Top 11 Decision Strategies for Success
A study from Columbia University found that we have to make about 70 decisions per day.
Some of these decisions are minor, like what to wear, what to eat, or who to respond to first when you open your email.
Others are tough, like what school should you send your kids to, do you take the job offer across the country, or do you buy that investment home.
Big and small decisions expend a lot of your willpower. It’s called decision fatigue.
Today I’m sharing with you ten tips for how to make good decisions.
I do my best to implement as many of these methods as possible. If you look at any successful person, you’ll find some or most of these decision-making qualities…
Tip #1: Successful People Turn Small Decisions Into Routines
Dr. Travis Bradberry says, “One of the best strategies successful people use to work around their decision fatigue is to eliminate smaller decisions by turning them into routines. Doing so frees up mental resources for more complex decisions.”
The example Dr. Bradberry likes to give is Steve Jobs and Mark Zuckerberg. “Jobs famously wore a black turtleneck to work every day. Zuckerberg still dons a hoodie. Both men have stated that these iconic images are the simple result of daily routines intended to cut down on decision fatigue.”
For me, I like to dress for success every day. That means a suit — three-piece, almost always. It tells everyone I meet that I’m on point, one to be reckoned with. But really, it’s about convincing yourself. It subtly sends messages to my own brain that I am important, I am worth it, and this day — every day — is a day worth dressing snazzy for.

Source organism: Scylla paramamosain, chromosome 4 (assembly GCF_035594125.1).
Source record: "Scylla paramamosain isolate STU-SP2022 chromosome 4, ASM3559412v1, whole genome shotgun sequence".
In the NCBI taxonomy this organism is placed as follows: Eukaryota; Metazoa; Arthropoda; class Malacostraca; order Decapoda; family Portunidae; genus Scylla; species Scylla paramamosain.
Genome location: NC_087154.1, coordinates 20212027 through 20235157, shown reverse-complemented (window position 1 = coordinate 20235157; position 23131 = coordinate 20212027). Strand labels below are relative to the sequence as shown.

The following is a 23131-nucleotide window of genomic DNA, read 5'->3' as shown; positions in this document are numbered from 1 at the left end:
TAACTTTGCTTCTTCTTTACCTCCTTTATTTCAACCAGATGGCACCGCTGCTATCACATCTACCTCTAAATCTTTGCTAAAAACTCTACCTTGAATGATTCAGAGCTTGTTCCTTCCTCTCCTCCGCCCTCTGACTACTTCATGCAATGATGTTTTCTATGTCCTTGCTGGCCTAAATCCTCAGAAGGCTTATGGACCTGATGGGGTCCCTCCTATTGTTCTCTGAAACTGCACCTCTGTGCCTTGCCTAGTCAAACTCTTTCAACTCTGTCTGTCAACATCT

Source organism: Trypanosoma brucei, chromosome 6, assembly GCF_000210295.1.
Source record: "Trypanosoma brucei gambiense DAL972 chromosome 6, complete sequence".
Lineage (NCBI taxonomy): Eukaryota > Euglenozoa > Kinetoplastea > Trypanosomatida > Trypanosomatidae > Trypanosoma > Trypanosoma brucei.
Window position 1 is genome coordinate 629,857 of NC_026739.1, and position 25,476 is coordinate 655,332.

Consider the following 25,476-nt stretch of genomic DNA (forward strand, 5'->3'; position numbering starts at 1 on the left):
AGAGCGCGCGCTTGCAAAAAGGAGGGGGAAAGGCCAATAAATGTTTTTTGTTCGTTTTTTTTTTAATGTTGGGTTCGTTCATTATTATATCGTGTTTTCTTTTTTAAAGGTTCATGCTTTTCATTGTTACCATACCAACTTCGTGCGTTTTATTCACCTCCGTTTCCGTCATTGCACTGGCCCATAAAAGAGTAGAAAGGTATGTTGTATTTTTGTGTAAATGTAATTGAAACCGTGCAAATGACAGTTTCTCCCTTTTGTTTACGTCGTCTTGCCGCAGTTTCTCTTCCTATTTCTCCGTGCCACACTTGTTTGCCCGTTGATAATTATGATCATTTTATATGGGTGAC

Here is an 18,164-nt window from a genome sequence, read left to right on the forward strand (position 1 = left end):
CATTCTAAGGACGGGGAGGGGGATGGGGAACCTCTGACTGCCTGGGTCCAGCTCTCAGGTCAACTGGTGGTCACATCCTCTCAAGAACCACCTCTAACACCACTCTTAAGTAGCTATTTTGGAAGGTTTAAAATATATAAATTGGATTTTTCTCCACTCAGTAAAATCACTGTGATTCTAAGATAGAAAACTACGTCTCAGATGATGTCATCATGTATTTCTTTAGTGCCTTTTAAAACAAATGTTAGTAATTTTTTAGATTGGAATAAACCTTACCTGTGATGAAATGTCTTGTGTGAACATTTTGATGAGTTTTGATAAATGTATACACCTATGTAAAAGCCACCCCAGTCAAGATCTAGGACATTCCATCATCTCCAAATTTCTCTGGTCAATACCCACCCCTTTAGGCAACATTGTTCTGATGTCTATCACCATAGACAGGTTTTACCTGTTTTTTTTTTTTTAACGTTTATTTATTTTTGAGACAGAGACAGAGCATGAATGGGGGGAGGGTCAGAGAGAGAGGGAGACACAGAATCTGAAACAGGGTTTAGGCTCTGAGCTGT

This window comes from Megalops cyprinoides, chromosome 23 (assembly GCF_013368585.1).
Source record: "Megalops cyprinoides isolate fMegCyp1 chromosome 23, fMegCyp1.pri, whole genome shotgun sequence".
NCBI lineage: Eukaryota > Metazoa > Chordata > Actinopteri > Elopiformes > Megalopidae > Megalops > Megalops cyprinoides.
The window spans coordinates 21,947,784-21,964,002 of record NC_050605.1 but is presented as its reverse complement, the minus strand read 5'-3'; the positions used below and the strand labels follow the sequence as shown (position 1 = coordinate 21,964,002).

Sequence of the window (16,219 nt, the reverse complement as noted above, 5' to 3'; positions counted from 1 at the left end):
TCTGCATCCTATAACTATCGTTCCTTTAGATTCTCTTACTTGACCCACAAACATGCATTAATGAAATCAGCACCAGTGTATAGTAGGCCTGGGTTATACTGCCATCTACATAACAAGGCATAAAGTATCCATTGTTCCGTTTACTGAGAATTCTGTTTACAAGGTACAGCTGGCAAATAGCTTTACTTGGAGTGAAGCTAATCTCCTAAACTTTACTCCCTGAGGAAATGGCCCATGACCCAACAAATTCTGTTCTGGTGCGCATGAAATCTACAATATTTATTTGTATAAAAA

Tip #2: Successful People Have a Morning Routine
Having a routine takes less pressure of deciding how to run your day.
Every single morning, I start my day with a morning power routine. For me, that means meditation.
When I go to bed, my phone goes into airplane mode. That way, I have no subconscious distractions, thinking any messages are going to come through, and I can let my brain actually shut down. I set my alarm — which still works in airplane mode — and I wake up right when it goes off. (I won’t check my phone until at least an hour after I’ve been awake. Getting into your notifications, messaging, news apps… it starts a hyperreactive loop that you don’t need to begin your day with.)
After my alarm goes off, I get up, brush my teeth, and come back to my bed to begin my meditation. I put on a mask and noise-cancelling headphones, I sit upright in my bed, and I spend 15 to 20 minutes in a meditative state.
For anyone new to transcendental meditation, it helps to start with a mantra. But I’ve been doing this for eight years now — I’ve become so good at it, I go into “no thought.”
I can meditate anywhere at any time. I find the practice wakes me, gives me energy, makes me alert, and makes me focused.
Regardless of whether I’ve slept poorly, still feel tired when my alarm goes off, whatever the issue may be, this gives me the tools I need to start my day.
Tip #3: Successful People Make Big Decisions in the AM
As bestselling author, Daniel Pink, said on Twitter: “Doctors are significantly more likely to prescribe unnecessary antibiotics in afternoon appointments than in morning appointments.”
According to Pink, the average person’s mood bottoms out approximately seven hours after waking, between 2 and 4 pm.
That’s when the incidence of on-the-job errors spikes — most notably at hospitals.
“My daughter had her wisdom teeth taken out a few months ago,” Pink says. “I said, ‘You are getting the first appointment of the day.’ ”
Tip #4: Successful People Listen to Their Emotions
“Don’t make permanent decisions based on temporary emotions.”
It can be hard to recognize when you’re emotionally charged up in a heated moment, but successful people practice managing their emotions.